There are several definitions of fractional derivatives, of which the best known are the Riemann-Liouville and Caputo definitions. Caputo’s definition (1967) of fractional derivative of order is especially well-suited for initial value problems:
where and is the gamma function.
It is worth mentioning that Caputo derivative was first derived by Soviet mechanic A.N.Gerasimov in 1948 .
The main obstacle to numerical solving FrDE is the presence of the mild singularity in its definition. Integrating the fractional derivative by parts helps to fix this problem. This method (by-parts method) has been used, e.g., in  and , where the Caputo fractional derivative was approximated by finite difference scheme. Many observations demonstrate that fractional derivatives can be calculated with high precision. For benchmarking tests, like in  and , the numerical results exhibit good convergence to exact solutions. However, if the equations are slightly modified, the convergence fails quite often as we show in Section 5. In these cases, we cannot guarantee the convergence to the correct solution. In Figures 1b and 2 we show simple examples of such a divergence, which may happen even for linear equations.
The goal of this paper is to develop a reliable dual approach to find a numerical solution to fractional differential equations. As sufficiently general samples, we consider quasilinear fractional differential equations of the form
During discretization we utilize forward, backward, and central differences with higher precision .
To address the convergence issues, we apply two methods of resolving the aforementioned singularity: the method of substitution and the by-parts method. Both methods produce almost-identical correct results when the solution is stable and, especially, is known analytically. However, we show in Section 5 that after seemingly minor modifications to the equation, either one or both methods fail to match the analytical solutions. Our analysis leads us to conclude that the computations are reliable if both methods produce the same result. For known functions, our analysis is supported by using the Taylor series.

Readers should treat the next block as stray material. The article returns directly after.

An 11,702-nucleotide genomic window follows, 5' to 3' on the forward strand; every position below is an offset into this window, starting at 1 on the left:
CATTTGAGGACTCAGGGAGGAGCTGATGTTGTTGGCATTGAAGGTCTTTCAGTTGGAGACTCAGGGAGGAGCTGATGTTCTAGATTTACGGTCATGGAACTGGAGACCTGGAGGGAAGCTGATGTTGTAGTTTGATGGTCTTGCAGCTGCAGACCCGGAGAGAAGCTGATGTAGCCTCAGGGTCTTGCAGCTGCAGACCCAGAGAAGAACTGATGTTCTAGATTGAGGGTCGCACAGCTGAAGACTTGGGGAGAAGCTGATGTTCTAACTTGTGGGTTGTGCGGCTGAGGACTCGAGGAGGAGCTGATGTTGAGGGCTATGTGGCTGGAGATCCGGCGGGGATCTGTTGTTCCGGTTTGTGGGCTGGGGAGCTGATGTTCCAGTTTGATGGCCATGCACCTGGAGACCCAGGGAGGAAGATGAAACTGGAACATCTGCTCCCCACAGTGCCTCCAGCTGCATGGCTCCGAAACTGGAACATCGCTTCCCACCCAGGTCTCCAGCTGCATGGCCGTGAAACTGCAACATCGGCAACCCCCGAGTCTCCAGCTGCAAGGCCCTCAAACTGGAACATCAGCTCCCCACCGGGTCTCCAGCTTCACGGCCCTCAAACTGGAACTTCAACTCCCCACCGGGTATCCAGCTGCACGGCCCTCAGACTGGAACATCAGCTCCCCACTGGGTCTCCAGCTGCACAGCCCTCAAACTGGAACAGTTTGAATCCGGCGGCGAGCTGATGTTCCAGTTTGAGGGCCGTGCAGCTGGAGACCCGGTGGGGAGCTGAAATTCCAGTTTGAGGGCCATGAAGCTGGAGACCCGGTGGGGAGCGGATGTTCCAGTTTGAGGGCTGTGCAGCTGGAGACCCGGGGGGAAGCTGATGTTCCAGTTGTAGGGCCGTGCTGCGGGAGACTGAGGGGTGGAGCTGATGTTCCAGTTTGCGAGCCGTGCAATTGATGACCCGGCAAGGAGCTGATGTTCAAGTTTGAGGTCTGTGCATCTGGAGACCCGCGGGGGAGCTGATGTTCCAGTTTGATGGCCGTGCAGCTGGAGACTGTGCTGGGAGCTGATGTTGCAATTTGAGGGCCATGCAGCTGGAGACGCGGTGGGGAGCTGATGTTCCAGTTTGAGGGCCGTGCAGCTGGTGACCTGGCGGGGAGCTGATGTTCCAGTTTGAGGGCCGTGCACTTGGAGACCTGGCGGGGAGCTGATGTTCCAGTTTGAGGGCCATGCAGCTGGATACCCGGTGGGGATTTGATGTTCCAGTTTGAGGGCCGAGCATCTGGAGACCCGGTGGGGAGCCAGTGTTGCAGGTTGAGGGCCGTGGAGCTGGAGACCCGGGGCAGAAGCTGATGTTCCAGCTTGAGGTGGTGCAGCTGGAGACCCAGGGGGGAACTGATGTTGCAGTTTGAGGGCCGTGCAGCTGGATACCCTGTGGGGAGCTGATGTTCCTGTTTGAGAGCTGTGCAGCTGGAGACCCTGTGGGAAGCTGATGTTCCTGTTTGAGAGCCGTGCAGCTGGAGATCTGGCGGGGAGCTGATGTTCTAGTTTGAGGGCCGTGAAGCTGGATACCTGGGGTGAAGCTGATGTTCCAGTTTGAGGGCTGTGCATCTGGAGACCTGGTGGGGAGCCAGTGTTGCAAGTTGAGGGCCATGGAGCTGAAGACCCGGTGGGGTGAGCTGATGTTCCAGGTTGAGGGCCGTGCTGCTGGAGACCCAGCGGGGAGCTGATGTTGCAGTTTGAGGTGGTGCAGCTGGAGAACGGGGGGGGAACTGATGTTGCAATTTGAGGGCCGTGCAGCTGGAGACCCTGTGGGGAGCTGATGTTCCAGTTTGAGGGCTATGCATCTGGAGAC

We demonstrate how the dual approach can be used to find solutions and evaluate their reliability for linear and nonlinear fractional differential equations (2).
In Section 2 we introduce the substitution method, in Section 3 we describe the well-known method of integration by parts (by-parts method), in Section 4 we describe the methods of discretization. Next Section 5 is critical: we provide the examples of linear equations with the by-parts and substitution methods. We demonstrate that only if the results of the methods match they yield the reliable solution. As an example of the insufficiency of just one method in the computations of fractional differential equations, we reconsider an example from the well-known monograph [, Section 8.4, Example 3] and make the necessary corrections. Section 6 contains the examples of quasilinear fractional equations with essential nonlinearity in the right-hand side.
2 Method of substitution
Let us convert the Caputo fractional derivative into a simpler form by substituting in (1)
and , where and therefore :
In the last step we used .
The first natural wish for numerical integration is splitting the interval into equal parts. However, for each fractional derivative the step becomes different (since it depends on ). Hence, if the equation contains different derivatives, we have to deal with different grid points for each derivative, and this way is not applicable for equations with several fractional derivatives.
To fix this difficulty, we calculate at each point between and with step and introduce . Then the grid points fit to all derivatives and functions in the equation, and the use of the trapezoid rule yields
Since the increase in leads to the decrease in , we obtain .
This approach implies that Caputo derivative can be implemented as follows:
where and, hence, .
3 Integration by parts
In this well-known method the singularity is eliminated by integration by parts
where and after the elimination of singularity, the integral can be approximated by using the trapezoidal rule as follows
where since at the last term of the trapezoidal rule disappears. Finally, in place of expression (6), for the by-parts method we obtain
As we can see from (6) and (9), the principal difference in the approximations of fractional derivatives is the use of -st derivative in the by-parts method whereas the highest derivatives used in the substitution method, is of the -th order.